Mandy Chessell

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Mandy Chessell
Born ca 1965
Bath, England
Residence United Kingdom
Citizenship British
Nationality English
Fields Computer Science, Software Engineering
Institutions IBM
Known for software inventions, innovation, model-driven software development tools, information management, design patterns
Notable awards Silver Medal Royal Academy of Engineering, BCS Karen Burt Prize, FREng, Female Inventor, Best Woman in Corporate Sector (2006 Blackberry Women and Technology Awards), Innovator of the Year (2012 Cisco Everywoman in Technology), Doctorate of Science (Plymouth University)
BSc, MSc, FREng, CEng, FBCS, HonFIED, Distinguished Engineer, Master Inventor, Member of the IBM Academy of Technology, CBE

Amanda Elizabeth Chessell CBE is a computer scientist and a Distinguished Engineer at IBM.[1] She has been awarded the title of IBM Master Inventor. She is also a Member of the IBM Academy of Technology.

Outside IBM, Chessell is the first woman to be awarded the Silver Medal of the Royal Academy of Engineering.[2] In 2002 she was made a Fellow of the Royal Academy of Engineering,[3] a very high honour in engineering.

Chessell is a visiting professor at the University of Sheffield.[4]

Career at IBM

Mandy Chessell joined IBM in 1987.[5] She is based at IBM's Hursley laboratory located near Winchester in Hampshire, UK.[6]

Her early work focused on distributed transaction processing, adding features to products such as CICS, Encina, Component Broker and WebSphere Application Server. She has also work on event management, business process modelling and outside-in design (OID).

Today, Chessell's work is focused on developing model-driven tools to simplify the analysis and design of large systems and then to automate their development. This work covers the development of user interfaces, services, information integration technology in the field of Data governance and Master Data Management.

Chessell frequently lectures on topics related to Computer Science and, in particular, innovation. Such lectures take place at universities such as Queen Mary University of London.[7]

She was also one of the 30 women identified in the BCS Women in IT Campaign in 2014.[8] Who were then featured in the e-book "Women in IT: Inspiring the next generation" produced by the BCS, The Chartered Institute for IT.[9]


In 2000, she was among the first group of MIT Technology Review magazine's TR100.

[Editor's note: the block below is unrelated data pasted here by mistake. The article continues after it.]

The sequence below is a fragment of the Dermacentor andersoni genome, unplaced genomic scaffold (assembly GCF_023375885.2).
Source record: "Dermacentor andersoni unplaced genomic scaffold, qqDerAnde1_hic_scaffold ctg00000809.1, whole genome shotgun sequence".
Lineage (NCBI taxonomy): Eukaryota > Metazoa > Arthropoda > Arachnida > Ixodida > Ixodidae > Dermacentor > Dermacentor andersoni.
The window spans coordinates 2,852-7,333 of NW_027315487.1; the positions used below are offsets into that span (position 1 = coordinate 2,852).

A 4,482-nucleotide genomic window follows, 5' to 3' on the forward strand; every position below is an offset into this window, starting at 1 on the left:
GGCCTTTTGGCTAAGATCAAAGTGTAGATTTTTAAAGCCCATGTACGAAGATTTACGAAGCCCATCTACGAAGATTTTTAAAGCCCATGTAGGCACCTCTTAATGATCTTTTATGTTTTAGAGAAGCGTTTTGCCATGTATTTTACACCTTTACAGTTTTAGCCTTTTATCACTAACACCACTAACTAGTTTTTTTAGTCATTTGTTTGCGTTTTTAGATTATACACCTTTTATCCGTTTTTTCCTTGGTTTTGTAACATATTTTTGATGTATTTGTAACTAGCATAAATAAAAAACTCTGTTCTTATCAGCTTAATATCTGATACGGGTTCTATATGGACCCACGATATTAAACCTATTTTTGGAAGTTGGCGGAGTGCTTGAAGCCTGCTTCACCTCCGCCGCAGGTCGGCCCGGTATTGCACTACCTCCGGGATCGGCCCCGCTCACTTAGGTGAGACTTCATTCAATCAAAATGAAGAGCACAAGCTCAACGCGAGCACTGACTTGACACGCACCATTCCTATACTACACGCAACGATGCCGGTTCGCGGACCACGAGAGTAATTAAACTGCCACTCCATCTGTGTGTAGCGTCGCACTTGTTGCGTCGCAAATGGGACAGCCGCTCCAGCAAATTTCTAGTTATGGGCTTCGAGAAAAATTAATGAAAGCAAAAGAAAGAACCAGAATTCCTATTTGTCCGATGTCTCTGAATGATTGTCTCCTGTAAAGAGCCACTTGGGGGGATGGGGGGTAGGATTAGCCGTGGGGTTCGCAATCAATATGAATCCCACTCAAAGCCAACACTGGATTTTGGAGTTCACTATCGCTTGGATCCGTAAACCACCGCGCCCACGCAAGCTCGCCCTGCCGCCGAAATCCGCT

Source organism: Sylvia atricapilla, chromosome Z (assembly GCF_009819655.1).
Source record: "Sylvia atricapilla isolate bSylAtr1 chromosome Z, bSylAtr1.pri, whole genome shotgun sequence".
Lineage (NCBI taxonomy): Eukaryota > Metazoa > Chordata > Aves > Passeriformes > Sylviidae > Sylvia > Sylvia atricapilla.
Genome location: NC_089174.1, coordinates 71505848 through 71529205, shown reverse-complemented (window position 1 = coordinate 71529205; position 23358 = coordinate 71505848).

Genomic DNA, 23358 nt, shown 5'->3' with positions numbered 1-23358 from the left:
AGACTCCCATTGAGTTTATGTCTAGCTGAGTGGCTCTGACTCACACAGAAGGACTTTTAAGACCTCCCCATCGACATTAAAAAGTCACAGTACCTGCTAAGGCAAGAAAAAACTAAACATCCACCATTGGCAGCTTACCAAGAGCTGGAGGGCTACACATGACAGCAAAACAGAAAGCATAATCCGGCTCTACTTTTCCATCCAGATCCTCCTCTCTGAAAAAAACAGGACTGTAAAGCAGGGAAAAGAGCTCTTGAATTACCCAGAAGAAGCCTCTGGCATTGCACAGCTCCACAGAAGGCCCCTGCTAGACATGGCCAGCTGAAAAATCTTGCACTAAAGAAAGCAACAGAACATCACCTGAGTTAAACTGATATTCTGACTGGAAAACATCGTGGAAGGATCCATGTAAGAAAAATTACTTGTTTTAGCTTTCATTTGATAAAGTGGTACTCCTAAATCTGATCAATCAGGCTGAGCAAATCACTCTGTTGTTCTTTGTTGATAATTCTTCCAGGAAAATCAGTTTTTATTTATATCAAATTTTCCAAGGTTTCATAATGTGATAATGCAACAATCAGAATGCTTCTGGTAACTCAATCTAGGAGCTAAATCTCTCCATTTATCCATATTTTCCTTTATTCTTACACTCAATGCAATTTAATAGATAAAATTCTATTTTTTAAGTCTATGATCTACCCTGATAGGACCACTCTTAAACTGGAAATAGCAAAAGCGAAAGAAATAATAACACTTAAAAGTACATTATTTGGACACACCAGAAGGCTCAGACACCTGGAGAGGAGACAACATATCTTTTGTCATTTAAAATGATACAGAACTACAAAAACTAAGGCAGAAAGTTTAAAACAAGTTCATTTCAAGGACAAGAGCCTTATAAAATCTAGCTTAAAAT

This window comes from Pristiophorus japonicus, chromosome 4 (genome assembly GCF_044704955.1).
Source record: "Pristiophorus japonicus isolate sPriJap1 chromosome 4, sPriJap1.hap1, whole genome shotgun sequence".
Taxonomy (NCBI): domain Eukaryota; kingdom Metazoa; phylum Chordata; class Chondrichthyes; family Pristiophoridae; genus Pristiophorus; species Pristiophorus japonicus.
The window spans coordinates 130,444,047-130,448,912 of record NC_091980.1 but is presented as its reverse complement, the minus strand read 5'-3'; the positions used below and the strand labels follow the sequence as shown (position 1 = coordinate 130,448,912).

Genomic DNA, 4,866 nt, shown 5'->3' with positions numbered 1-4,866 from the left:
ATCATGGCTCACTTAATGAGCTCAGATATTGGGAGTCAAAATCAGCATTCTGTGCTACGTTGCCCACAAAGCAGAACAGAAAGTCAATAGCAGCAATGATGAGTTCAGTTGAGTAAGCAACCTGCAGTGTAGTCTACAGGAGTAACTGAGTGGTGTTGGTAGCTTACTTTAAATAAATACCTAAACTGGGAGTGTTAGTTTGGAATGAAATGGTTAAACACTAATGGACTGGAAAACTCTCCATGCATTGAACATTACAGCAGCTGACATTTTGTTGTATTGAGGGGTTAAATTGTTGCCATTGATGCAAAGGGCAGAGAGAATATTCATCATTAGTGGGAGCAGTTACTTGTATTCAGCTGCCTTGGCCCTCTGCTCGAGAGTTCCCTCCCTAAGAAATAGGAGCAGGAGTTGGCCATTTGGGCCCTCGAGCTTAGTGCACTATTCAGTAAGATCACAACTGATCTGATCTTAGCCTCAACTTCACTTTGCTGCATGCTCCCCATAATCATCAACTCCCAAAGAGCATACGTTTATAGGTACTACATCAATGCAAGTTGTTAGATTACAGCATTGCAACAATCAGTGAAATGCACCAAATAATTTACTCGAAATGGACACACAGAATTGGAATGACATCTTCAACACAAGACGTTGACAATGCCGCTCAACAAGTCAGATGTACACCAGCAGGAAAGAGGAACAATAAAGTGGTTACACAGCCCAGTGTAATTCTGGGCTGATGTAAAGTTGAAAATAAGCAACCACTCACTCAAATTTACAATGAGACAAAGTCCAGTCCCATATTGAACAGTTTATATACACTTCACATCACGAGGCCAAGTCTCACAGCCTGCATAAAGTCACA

In 2001, she won the Royal Academy of Engineering Silver Medal for the invention and engineering of Reusable Software Component Architecture.[10]

In 2002, she was elected a Fellow of The Royal Academy of Engineering.[11]

In 2004, Chessell won the British Computer Society nomination for the Women's Engineering Society "Karen Burt" award.[12]

In 2006, Chessell won a Female Inventor of the Year Award for building capacity for innovation.[13]

Also in 2006, Chessell was awarded a prize for the Best Woman in the Corporate Sector at the Blackberry Women in Technology awards.[14]

In 2011, Chessell was made an honorary fellow of the Institution of Engineering Designers (IED).[15]

In 2012, Chessell received Innovator of the Year at the Cisco everywoman in Technology Awards.[16]

In 2013, Chessell received an Honorary Doctor of Science from Plymouth University.[17]

She was appointed Commander of the Order of the British Empire (CBE) in the 2015 New Year Honours for services to engineering.[18][19]


Chessell studied Computer Science from an early age and has both an O-Level and an A-Level in the subject. She studied at Plymouth Polytechnic up to 1987[20] and obtained a Bachelors Honours Degree in Computing with Informatics.[21]

Subsequently, Chessell joined IBM in 1987 at Hursley Park, Winchester where she studied for a Master's degree in software engineering at the University of Brighton (completed in 1997). Her studies at Brighton were sponsored by IBM.[21]




  1. "Ingenia Article"
  2. "RAEng Silver Medal"
  3. "FREng2002"
  4. University of Sheffield
  5. Prolific Inventor: Professor Mandy Chessell FREng, Ingenia, Sep 2009
  6. Wakefield, Jane (3 August 2012). "Women and tech: Why don't girls want to be geeks?". BBC News. Retrieved 20 September 2013.<templatestyles src="Module:Citation/CS1/styles.css"></templatestyles>
  7. Queen Mary University of London
  8. British Computer Society. British Computer Society Retrieved 27 November 2014. Missing or empty |title= (help)<templatestyles src="Module:Citation/CS1/styles.css"></templatestyles>
  9. Women in IT: Inspiring the next generation (PDF). British Computer Society. 1 October 2014. p. 57. ISBN 978-1-78017-287-3. Retrieved 14 October 2014.<templatestyles src="Module:Citation/CS1/styles.css"></templatestyles>
  10. Royal Academy of Engineering Silver Medal
  11. The Fellowship – List of Fellows
  12. BCS Karen Burt Award
  15. "IED"
  16. "Everywoman in Technology Award"
  17. "Honorary Doctorate of Science"
  18. The London Gazette: (Supplement) no. 61092. p. N8. 31 December 2014.
  19. 2015 New Year Honours List
  20. Honorary Doctorates of Plymouth University
  21. 21.0 21.1